Sri Lanka's feud with the UN turns acrimonious

By Charles Haviland
BBC News, Colombo


On a leafy Colombo corner, surrounded by hundreds of his nationalist supporters and Buddhist monks, Sri Lankan cabinet minister Wimal Weerawansa burns an effigy of UN Secretary-General Ban Ki-Moon.

Image caption,
Mr Ban is a figure of hate among the protesters

The crowd shouts anti-UN slogans in Sinhala and jeers when cars leave the UN compound.

UN staff say they feel scared and besieged; the world body delivers a strong protest.

The government says the demonstration is peaceful and orders the police to leave.

Would-be hunger strikers lie on a mattress.

What is causing this unusual stand-off and why are Sri Lankan nationalists so angry with the UN?

This battle arises from Ban Ki-Moon's appointment of a three-member international panel to "advise him on accountability issues" relating to allegations of war crimes by both sides in the final stages of the civil conflict.

From the start, plans for the panel angered Colombo.

It denies allegations that it targeted and killed civilians, or shot surrendering Tamil Tigers.

It says Ban Ki-Moon's move is an unwarranted interference in its affairs and says he has no backing from the UN's Security Council or Human Rights Council.

'Excessively politicised'

An anti-UN protester told the BBC he used to see the world body as something which helped his country, but now he felt it was getting excessively politicised.

Image caption,
Tempers have often flared during the protests

Cheered on by a largely supportive media, the government says the UN's action is hypocritical, alleging that no similar attention is paid to civilian deaths caused by Western powers in Iraq, Afghanistan and Pakistan - the same powers that it often accuses of hounding it, chiefly the US and Britain.

The constant refrain is that Sri Lanka, a small country, "defeated terrorism" and that the rest of world is jealous as it has not enjoyed similar success.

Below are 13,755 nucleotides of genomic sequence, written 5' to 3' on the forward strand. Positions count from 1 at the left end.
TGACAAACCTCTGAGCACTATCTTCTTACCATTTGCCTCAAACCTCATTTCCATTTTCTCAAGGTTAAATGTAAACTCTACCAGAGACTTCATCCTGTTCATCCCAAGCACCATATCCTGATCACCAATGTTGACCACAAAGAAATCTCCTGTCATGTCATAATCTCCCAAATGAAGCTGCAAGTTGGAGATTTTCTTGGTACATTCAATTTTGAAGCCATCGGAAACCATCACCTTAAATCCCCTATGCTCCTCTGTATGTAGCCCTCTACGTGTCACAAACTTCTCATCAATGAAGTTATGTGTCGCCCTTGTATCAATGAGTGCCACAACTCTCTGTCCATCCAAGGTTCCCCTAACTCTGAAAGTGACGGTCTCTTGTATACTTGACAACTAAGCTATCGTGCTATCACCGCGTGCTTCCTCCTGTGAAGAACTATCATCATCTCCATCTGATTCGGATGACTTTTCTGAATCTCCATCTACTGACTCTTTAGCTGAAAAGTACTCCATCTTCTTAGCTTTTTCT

And the Sri Lankan government says that, like other countries re-examining past deeds, it has set up its own perfectly adequate mechanism, namely the Commission on Lessons Learnt and Reconciliation which was announced in May.

The government says this should be given a chance to do its work and was gratified when Hillary Clinton gave it a cautious welcome.


The backdrop is one of strong nationalism in which Colombo stresses its many Asian political allies and deprecates its critics.

Image caption,
The demonstration has been supported by nationalist groups and monks

It is a largely Sinhalese nationalism, not one which appears to have many Tamil or Muslim adherents.

"Why should I worry about others? If India and neighbours are good with me, that is enough for me," President Rajapaksa said last week.

On the other side sit the critics of the Sri Lankan government.

They list allegations that international humanitarian law was breached and say there is enough evidence to warrant an international inquiry.

There must be a process of accountability of Sri Lanka if it is to move forward, they say.

Prominent among them are the head of the UN Human Rights Council, Navi Pillay (although the council itself has refused to censure Colombo), and a UN special rapporteur, Philip Alston.

The top UN leadership points out that a joint statement by Mr Rajapaksa and Mr Ban last year guaranteed that Colombo would take measures to address human rights grievances thrown up by the war.

They say this must be followed through.

Isn't the Commission on Lessons Learnt good enough for that?

Off the record?

International human rights groups including Amnesty International say they doubt its efficacy and point to what they say is a string of failed commissions of inquiry in Sri Lanka's past, going back decades and achieving little or no justice.

Domestic and foreign critics say the mandate of the domestic commission appears to be quite narrow.

Its head this week told BBC Sinhala that it is centred around the failure of the ceasefire which was originally declared in 2002 - it does not appear to cover the controversial closing stages of the war in 2009.

Mr Alston has even thrown the charge of hypocrisy back at Colombo, as the Sri Lankan ambassador to the UN heads a UN committee looking into allegations of Israeli human rights violations.

But the demonstrators at the UN compound are sticking to their line and promising a hunger strike until Ban Ki-Moon withdraws his rights panel.

"If they don't like our own panel, why don't they just ask us to broaden its mandate?" an indignant associate of Mr Weerawansa asked the BBC on Wednesday morning.

In a sense, Mr Weerawansa is following through on the government's own repeatedly stated line.

The authorities seem quite happy with what is going on, at least as long as it does not get further out of hand.

But the UN (to which Sri Lanka, of course, belongs) has made its unhappiness known.

It regards events since Tuesday as excessive already. What it may be saying to the Colombo government off the record is anyone's guess.

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